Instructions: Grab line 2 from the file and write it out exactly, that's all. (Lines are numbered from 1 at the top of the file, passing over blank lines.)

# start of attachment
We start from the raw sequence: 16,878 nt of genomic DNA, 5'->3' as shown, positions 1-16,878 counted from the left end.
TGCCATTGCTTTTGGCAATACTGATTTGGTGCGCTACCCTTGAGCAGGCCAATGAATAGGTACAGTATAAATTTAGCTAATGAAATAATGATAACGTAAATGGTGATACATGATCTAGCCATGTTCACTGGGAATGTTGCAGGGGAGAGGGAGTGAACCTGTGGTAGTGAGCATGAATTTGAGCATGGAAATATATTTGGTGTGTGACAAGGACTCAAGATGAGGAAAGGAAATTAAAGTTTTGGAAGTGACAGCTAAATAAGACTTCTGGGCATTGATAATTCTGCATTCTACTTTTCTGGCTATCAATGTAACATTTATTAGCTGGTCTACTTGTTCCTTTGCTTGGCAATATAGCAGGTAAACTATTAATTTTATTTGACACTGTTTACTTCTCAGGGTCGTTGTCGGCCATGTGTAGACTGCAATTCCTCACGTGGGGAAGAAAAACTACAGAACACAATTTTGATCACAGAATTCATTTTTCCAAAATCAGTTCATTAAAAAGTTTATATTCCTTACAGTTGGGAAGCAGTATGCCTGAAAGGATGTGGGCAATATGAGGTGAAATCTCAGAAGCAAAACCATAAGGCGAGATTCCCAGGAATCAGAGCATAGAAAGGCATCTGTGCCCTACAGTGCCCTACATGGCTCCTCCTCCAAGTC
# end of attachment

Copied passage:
TGCCATTGCTTTTGGCAATACTGATTTGGTGCGCTACCCTTGAGCAGGCCAATGAATAGGTACAGTATAAATTTAGCTAATGAAATAATGATAACGTAAATGGTGATACATGATCTAGCCATGTTCACTGGGAATGTTGCAGGGGAGAGGGAGTGAACCTGTGGTAGTGAGCATGAATTTGAGCATGGAAATATATTTGGTGTGTGACAAGGACTCAAGATGAGGAAAGGAAATTAAAGTTTTGGAAGTGACAGCTAAATAAGACTTCTGGGCATTGATAATTCTGCATTCTACTTTTCTGGCTATCAATGTAACATTTATTAGCTGGTCTACTTGTTCCTTTGCTTGGCAATATAGCAGGTAAACTATTAATTTTATTTGACACTGTTTACTTCTCAGGGTCGTTGTCGGCCATGTGTAGACTGCAATTCCTCACGTGGGGAAGAAAAACTACAGAACACAATTTTGATCACAGAATTCATTTTTCCAAAATCAGTTCATTAAAAAGTTTATATTCCTTACAGTTGGGAAGCAGTATGCCTGAAAGGATGTGGGCAATATGAGGTGAAATCTCAGAAGCAAAACCATAAGGCGAGATTCCCAGGAATCAGAGCATAGAAAGGCATCTGTGCCCTACAGTGCCCTACATGGCTCCTCCTCCAAGTC